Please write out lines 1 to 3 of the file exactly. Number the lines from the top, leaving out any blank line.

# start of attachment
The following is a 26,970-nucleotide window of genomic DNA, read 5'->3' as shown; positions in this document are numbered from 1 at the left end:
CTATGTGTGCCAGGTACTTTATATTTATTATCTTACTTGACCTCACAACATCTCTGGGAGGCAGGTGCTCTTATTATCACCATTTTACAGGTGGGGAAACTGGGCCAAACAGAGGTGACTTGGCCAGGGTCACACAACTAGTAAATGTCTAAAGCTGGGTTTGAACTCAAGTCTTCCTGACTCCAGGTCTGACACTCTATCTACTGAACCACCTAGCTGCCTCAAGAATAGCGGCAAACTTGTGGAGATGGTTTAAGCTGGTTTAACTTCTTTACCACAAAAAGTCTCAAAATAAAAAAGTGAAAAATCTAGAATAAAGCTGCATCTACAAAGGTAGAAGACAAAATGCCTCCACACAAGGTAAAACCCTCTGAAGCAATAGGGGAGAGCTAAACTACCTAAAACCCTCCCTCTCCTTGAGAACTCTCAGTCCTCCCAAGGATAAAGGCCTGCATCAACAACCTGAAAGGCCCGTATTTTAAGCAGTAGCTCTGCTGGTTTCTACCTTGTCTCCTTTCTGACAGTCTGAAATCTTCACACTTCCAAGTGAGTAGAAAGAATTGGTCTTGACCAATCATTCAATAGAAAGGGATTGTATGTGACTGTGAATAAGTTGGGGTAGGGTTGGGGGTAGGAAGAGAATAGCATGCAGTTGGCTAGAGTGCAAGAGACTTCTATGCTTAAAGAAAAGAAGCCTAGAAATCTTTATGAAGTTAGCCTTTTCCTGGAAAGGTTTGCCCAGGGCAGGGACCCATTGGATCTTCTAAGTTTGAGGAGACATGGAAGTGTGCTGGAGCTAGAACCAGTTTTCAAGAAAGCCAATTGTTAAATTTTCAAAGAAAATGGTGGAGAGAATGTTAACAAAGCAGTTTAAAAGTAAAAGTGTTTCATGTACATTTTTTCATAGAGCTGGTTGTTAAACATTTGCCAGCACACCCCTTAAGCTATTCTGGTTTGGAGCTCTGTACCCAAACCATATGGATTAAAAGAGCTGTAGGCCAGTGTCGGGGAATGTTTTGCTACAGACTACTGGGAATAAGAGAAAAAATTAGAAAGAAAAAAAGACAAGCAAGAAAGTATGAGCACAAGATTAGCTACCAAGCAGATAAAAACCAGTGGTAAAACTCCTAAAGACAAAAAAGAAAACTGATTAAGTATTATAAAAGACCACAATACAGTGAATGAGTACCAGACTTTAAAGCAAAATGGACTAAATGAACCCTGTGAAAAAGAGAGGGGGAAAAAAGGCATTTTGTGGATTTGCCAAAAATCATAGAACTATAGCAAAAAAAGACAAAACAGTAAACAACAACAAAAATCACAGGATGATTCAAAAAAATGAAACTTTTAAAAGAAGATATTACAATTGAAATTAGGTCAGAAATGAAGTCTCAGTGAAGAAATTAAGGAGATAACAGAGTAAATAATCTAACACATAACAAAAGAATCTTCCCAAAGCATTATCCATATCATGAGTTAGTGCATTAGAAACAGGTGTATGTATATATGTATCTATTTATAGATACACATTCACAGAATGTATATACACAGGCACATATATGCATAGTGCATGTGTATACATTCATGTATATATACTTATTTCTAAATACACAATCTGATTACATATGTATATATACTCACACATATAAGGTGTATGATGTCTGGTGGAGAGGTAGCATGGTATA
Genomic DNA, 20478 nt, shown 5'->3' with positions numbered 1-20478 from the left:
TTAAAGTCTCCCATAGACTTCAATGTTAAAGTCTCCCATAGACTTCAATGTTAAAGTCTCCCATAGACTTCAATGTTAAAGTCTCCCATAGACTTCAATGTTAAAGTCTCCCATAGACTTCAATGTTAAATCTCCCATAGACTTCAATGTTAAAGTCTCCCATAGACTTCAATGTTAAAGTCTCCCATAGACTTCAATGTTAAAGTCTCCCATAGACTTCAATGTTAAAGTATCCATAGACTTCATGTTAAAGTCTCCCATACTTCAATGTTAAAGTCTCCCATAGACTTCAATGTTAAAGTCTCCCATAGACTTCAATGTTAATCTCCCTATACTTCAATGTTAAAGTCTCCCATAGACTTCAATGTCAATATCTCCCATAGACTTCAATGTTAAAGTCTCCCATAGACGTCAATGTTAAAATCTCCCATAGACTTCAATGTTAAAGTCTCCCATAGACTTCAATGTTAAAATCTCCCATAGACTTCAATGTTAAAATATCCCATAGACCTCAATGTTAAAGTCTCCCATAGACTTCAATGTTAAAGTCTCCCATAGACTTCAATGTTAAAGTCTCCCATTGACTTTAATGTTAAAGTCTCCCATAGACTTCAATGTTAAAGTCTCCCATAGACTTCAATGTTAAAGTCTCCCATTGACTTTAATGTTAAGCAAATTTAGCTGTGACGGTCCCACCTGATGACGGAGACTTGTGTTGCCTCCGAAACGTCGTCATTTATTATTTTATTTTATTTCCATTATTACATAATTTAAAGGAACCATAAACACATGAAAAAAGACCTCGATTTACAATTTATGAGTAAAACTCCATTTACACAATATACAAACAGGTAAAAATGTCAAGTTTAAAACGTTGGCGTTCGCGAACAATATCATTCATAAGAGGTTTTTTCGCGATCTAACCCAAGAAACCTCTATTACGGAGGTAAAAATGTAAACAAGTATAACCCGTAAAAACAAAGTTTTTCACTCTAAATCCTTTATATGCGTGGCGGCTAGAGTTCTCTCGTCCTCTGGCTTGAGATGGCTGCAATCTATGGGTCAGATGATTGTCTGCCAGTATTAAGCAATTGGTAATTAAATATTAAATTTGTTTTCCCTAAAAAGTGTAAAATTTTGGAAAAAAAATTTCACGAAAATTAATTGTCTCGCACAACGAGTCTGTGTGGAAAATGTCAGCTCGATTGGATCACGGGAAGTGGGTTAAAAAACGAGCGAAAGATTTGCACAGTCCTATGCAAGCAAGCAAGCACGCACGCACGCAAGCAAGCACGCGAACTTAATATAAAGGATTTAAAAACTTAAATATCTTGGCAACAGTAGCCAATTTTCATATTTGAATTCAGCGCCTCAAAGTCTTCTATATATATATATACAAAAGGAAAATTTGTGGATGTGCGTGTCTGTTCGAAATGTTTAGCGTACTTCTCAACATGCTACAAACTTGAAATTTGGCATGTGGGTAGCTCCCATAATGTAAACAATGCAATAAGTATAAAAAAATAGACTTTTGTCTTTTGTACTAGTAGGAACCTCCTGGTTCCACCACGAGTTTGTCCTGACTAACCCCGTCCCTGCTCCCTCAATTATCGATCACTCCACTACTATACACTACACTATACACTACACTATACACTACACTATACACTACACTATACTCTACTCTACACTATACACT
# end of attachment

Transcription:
The following is a 26,970-nucleotide window of genomic DNA, read 5'->3' as shown; positions in this document are numbered from 1 at the left end:
CTATGTGTGCCAGGTACTTTATATTTATTATCTTACTTGACCTCACAACATCTCTGGGAGGCAGGTGCTCTTATTATCACCATTTTACAGGTGGGGAAACTGGGCCAAACAGAGGTGACTTGGCCAGGGTCACACAACTAGTAAATGTCTAAAGCTGGGTTTGAACTCAAGTCTTCCTGACTCCAGGTCTGACACTCTATCTACTGAACCACCTAGCTGCCTCAAGAATAGCGGCAAACTTGTGGAGATGGTTTAAGCTGGTTTAACTTCTTTACCACAAAAAGTCTCAAAATAAAAAAGTGAAAAATCTAGAATAAAGCTGCATCTACAAAGGTAGAAGACAAAATGCCTCCACACAAGGTAAAACCCTCTGAAGCAATAGGGGAGAGCTAAACTACCTAAAACCCTCCCTCTCCTTGAGAACTCTCAGTCCTCCCAAGGATAAAGGCCTGCATCAACAACCTGAAAGGCCCGTATTTTAAGCAGTAGCTCTGCTGGTTTCTACCTTGTCTCCTTTCTGACAGTCTGAAATCTTCACACTTCCAAGTGAGTAGAAAGAATTGGTCTTGACCAATCATTCAATAGAAAGGGATTGTATGTGACTGTGAATAAGTTGGGGTAGGGTTGGGGGTAGGAAGAGAATAGCATGCAGTTGGCTAGAGTGCAAGAGACTTCTATGCTTAAAGAAAAGAAGCCTAGAAATCTTTATGAAGTTAGCCTTTTCCTGGAAAGGTTTGCCCAGGGCAGGGACCCATTGGATCTTCTAAGTTTGAGGAGACATGGAAGTGTGCTGGAGCTAGAACCAGTTTTCAAGAAAGCCAATTGTTAAATTTTCAAAGAAAATGGTGGAGAGAATGTTAACAAAGCAGTTTAAAAGTAAAAGTGTTTCATGTACATTTTTTCATAGAGCTGGTTGTTAAACATTTGCCAGCACACCCCTTAAGCTATTCTGGTTTGGAGCTCTGTACCCAAACCATATGGATTAAAAGAGCTGTAGGCCAGTGTCGGGGAATGTTTTGCTACAGACTACTGGGAATAAGAGAAAAAATTAGAAAGAAAAAAAGACAAGCAAGAAAGTATGAGCACAAGATTAGCTACCAAGCAGATAAAAACCAGTGGTAAAACTCCTAAAGACAAAAAAGAAAACTGATTAAGTATTATAAAAGACCACAATACAGTGAATGAGTACCAGACTTTAAAGCAAAATGGACTAAATGAACCCTGTGAAAAAGAGAGGGGGAAAAAAGGCATTTTGTGGATTTGCCAAAAATCATAGAACTATAGCAAAAAAAGACAAAACAGTAAACAACAACAAAAATCACAGGATGATTCAAAAAAATGAAACTTTTAAAAGAAGATATTACAATTGAAATTAGGTCAGAAATGAAGTCTCAGTGAAGAAATTAAGGAGATAACAGAGTAAATAATCTAACACATAACAAAAGAATCTTCCCAAAGCATTATCCATATCATGAGTTAGTGCATTAGAAACAGGTGTATGTATATATGTATCTATTTATAGATACACATTCACAGAATGTATATACACAGGCACATATATGCATAGTGCATGTGTATACATTCATGTATATATACTTATTTCTAAATACACAATCTGATTACATATGTATATATACTCACACATATAAGGTGTATGATGTCTGGTGGAGAGGTAGCATGGTATA
Genomic DNA, 20478 nt, shown 5'->3' with positions numbered 1-20478 from the left: